Guest Editorial from Phil Factor
Seasoned developers are all slightly crazy, and I say that as a Developer myself. A long time ago, I remember realising with some surprise that I could hold, in my head, all the values of all the registers of an 8080 and Z80 chip whilst reading assembly source code. It made the chore of checking code so much easier, but I suspect that it didn't help my social life at all.
It is now a useless skill, as obsolete as fletching. A field-service engineer once told me he could whistle valid ASCII down an acoustic coupler as he had tested so many. Wasted talent! Not even devoted relatives would be impressed by that sort of trick now. The march of technology makes bone-heads of us all.
This thought occurred to me the other day when I was trying to explain to a C# developer how it was possible to debug long and elaborate routines in TSQL without the detail of what is happening in all the variables, or intermediate results. To get things running correctly without being able to set breakpoints seemed a strange alien trick to him. I was trying to introduce him to the art of developing a SQL Server-based application, and he had gone swivel-eyed in panic at the thought that he might have to program outside the nurturing and protective life-capsule of Visual Studio.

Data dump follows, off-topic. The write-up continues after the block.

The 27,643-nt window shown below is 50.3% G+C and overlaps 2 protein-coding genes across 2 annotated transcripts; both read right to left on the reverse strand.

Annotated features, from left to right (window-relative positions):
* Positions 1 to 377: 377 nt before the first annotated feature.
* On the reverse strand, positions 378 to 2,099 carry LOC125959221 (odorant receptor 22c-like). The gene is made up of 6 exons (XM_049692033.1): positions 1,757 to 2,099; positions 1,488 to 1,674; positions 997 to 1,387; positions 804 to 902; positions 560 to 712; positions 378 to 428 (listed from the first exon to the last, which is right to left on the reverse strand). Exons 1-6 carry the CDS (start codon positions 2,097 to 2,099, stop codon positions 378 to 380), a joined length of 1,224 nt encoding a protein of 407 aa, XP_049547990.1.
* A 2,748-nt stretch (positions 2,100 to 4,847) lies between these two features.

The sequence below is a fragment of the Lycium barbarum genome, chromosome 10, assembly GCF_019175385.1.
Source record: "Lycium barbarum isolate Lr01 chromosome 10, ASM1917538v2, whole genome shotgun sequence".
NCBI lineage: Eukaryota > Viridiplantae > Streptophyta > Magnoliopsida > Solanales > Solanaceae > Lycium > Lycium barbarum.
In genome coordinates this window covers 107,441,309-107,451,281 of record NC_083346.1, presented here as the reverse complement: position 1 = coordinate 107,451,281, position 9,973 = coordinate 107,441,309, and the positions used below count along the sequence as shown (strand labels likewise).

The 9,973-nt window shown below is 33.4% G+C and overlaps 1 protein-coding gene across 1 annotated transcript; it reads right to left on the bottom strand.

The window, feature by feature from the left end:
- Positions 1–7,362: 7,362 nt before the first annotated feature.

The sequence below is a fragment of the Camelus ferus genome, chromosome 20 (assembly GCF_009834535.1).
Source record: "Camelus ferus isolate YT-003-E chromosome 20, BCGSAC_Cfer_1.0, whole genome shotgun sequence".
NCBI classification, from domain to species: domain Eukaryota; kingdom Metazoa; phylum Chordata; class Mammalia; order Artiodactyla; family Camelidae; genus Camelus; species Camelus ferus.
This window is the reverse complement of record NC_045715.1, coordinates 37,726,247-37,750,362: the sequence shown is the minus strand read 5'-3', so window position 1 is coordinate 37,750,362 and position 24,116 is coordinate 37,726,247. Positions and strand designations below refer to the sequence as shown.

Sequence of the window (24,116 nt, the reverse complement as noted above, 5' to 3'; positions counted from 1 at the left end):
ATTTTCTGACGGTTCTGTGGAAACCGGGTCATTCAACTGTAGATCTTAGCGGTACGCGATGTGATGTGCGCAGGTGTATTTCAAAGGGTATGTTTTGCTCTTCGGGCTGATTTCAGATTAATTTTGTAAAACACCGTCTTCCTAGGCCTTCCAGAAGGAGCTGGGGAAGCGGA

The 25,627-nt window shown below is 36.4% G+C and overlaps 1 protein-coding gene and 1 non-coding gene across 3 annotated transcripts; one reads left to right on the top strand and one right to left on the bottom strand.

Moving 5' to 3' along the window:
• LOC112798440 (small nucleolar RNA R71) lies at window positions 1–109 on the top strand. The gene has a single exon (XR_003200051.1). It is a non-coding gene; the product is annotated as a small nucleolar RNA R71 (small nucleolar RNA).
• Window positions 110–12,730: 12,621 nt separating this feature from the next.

"How do you debug it?" he asked in amazement.
I must confess that I had to scratch my head a bit. Programming SQL is like riding a bike, think too hard of what you're doing and you fall off. It then occurred to me that I could, in fact, visualise the results of every SQL Expression as though I had a relational database in my brain. Inner joins and cross-joins were easy, but I have to admit that the more esoteric joins took time. I can 'eyeball' code quicker than it takes for Visual Studio to crank up, in all its baroque splendour. More difficult to describe is the ability to smell where the trouble is in code.
I'm not sure if this is the most important skill. I think that SQL programmers were developing by using regression tests long before it became fashionable again. This is not by choice: it is an essential when working on a stored procedure. First, long before the code is pummelled out on the keyboard, comes the thoughts "How on earth do I test this? What are the components of the algorithm? How do I validate each component? How do I check that each component works properly with the others?"
Do things in the right order and it all becomes easy. Test harnesses are like scaffolding. It is only after the routine works and the scaffolding is removed, one just marvels as to how it all got built.
I'm acutely aware that there are a number of tricks to being a highly productive SQL Programmer, and I cringe at the thought that I only know a few of them. So, what are they?